Bringing Down High Debt

2019-03-14T12:19:57-04:00April 18, 2018|

By Vitor Gaspar and Laura Jaramillo

April 18, 2018

Versions in عربي (Arabic), 中文 (Chinese),  Español (Spanish), Français (French), 日本語 (Japanese), Português (Portuguese), Русский (Russian)

High debt makes governments’ financing vulnerable to sudden changes in market sentiment (photo: NYSE-LUCAS JACKSON-REUTERS Newscom).

Global debt hit a new record high of $164 trillion in 2016, the equivalent of 225 percent of global GDP. Both private and public debt have surged over the past decade. High debt […]

Managing Debt Vulnerabilities in Low-Income and Developing Countries

2019-03-14T13:28:16-04:00March 22, 2018|

By Tao Zhang

March 22, 2018

Versions in Português (Portuguese)  

Congested streets in Dhaka, Bangladesh. In a third of low-income countries, including Bangladesh, government deficits finance investment in much needed infrastructure (photo: Motoya Taguchi/Jiji Press/Newscom).

Government debt in some of the world’s poorest countries is rising to risky levels, a new IMF report shows. The report looks at economic developments and prospects among the world’s low-income […]

The Current Economic Sweet Spot Is Not the “New Normal”

2019-03-14T15:55:30-04:00January 22, 2018|

By Maurice Obstfeld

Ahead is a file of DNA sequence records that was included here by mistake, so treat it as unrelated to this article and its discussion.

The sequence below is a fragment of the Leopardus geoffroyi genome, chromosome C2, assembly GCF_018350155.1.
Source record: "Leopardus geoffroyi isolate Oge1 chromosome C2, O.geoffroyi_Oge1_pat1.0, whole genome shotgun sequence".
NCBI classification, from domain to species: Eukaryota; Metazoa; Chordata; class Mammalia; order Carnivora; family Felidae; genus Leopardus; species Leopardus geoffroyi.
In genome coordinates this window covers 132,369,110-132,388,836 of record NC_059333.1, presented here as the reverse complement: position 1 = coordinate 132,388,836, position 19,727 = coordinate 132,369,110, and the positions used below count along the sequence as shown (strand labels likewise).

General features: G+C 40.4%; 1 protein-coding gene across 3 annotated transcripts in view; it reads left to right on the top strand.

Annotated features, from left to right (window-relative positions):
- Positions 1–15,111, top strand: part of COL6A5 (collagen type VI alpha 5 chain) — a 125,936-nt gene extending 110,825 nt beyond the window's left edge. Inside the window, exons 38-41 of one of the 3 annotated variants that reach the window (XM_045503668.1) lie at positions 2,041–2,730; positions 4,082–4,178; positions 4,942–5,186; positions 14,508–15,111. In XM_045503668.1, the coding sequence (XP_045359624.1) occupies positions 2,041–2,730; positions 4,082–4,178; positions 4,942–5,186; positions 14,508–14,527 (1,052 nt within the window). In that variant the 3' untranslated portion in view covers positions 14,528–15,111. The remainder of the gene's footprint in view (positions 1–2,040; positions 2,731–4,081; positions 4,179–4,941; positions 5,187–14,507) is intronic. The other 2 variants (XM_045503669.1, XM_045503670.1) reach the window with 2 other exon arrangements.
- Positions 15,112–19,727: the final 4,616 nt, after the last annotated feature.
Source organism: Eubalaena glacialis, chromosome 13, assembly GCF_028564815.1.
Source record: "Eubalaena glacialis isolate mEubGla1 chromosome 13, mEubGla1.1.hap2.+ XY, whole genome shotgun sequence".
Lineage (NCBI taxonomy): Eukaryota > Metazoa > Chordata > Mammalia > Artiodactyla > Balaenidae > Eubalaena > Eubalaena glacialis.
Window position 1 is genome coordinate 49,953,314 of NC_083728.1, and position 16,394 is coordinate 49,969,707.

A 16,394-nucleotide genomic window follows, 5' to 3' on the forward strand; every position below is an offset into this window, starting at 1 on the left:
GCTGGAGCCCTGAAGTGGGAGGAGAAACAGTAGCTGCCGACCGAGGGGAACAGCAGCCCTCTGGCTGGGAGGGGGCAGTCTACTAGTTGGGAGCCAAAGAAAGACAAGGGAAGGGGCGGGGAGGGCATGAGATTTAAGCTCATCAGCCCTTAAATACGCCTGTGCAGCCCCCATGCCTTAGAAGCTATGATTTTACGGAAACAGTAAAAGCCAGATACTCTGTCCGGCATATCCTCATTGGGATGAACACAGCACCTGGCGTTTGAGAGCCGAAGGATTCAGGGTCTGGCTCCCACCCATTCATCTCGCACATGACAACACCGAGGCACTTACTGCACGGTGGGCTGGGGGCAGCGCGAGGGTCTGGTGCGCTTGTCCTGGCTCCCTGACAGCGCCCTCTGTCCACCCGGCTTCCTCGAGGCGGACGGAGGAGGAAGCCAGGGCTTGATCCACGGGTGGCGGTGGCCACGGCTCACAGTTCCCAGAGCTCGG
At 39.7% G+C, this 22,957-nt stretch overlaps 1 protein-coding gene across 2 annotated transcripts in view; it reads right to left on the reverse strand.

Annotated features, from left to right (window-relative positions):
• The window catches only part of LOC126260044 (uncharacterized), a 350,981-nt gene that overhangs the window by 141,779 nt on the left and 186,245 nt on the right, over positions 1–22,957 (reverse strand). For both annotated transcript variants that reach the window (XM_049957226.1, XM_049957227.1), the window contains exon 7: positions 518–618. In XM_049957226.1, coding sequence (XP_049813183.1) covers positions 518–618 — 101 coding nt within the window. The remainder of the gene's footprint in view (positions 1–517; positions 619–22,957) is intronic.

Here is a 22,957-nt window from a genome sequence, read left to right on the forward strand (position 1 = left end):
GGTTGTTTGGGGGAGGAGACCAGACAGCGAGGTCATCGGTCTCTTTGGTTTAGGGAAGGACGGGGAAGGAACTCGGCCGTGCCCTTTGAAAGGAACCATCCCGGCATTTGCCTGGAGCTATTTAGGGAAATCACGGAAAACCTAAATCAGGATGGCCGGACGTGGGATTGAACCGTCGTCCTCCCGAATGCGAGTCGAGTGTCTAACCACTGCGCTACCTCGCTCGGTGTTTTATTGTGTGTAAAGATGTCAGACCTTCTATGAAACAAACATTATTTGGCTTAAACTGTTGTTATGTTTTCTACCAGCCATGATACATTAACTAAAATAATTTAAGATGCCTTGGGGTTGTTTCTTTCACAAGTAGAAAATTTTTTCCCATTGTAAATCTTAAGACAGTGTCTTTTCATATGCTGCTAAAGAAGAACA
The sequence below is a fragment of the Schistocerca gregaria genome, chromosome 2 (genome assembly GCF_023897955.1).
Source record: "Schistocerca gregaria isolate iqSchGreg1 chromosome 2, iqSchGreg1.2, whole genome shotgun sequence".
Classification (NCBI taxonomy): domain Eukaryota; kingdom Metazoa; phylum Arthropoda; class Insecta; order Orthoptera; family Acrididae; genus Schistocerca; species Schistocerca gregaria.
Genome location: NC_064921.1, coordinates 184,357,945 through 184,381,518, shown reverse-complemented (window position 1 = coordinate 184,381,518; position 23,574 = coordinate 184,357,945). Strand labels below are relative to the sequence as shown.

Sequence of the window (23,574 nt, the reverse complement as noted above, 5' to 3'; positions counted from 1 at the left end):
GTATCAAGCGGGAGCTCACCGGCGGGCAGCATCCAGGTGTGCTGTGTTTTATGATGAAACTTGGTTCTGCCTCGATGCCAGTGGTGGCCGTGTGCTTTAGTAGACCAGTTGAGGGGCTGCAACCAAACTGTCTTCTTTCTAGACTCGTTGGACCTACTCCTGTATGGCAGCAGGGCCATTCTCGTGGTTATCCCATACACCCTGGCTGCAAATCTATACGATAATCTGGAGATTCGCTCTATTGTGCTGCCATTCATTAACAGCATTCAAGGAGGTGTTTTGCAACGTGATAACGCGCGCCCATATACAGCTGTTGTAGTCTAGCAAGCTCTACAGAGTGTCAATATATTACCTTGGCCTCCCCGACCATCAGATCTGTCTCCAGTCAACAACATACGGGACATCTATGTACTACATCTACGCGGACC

January 22, 2018

Versions in عربي (Arabic),  中文 (Chinese),  Español (Spanish), Français (French), 日本語 (Japanese),  Русский (Russian)

Global growth continues to pick up and is broad based. But no matter how tempting it is to sit back and enjoy the sunshine, policy can and should move to strengthen the recovery (photo: Mumbai, India, Ingram Publishing/Newscom).

As the year 2018 begins, the world economy is gathering speed. The […]

Restoring Jobs by Restoring Growth

2017-04-15T14:01:52-04:00October 3, 2012|

A growth strategy is the best jobs strategy. Policies that restore growth in advanced economies will also put people back to work in these countries. And the growth spillovers to emerging markets and developing economies will boost jobs there as well. Put differently, the human costs—in terms of increased unemployment—of making bad policy choices are immense.
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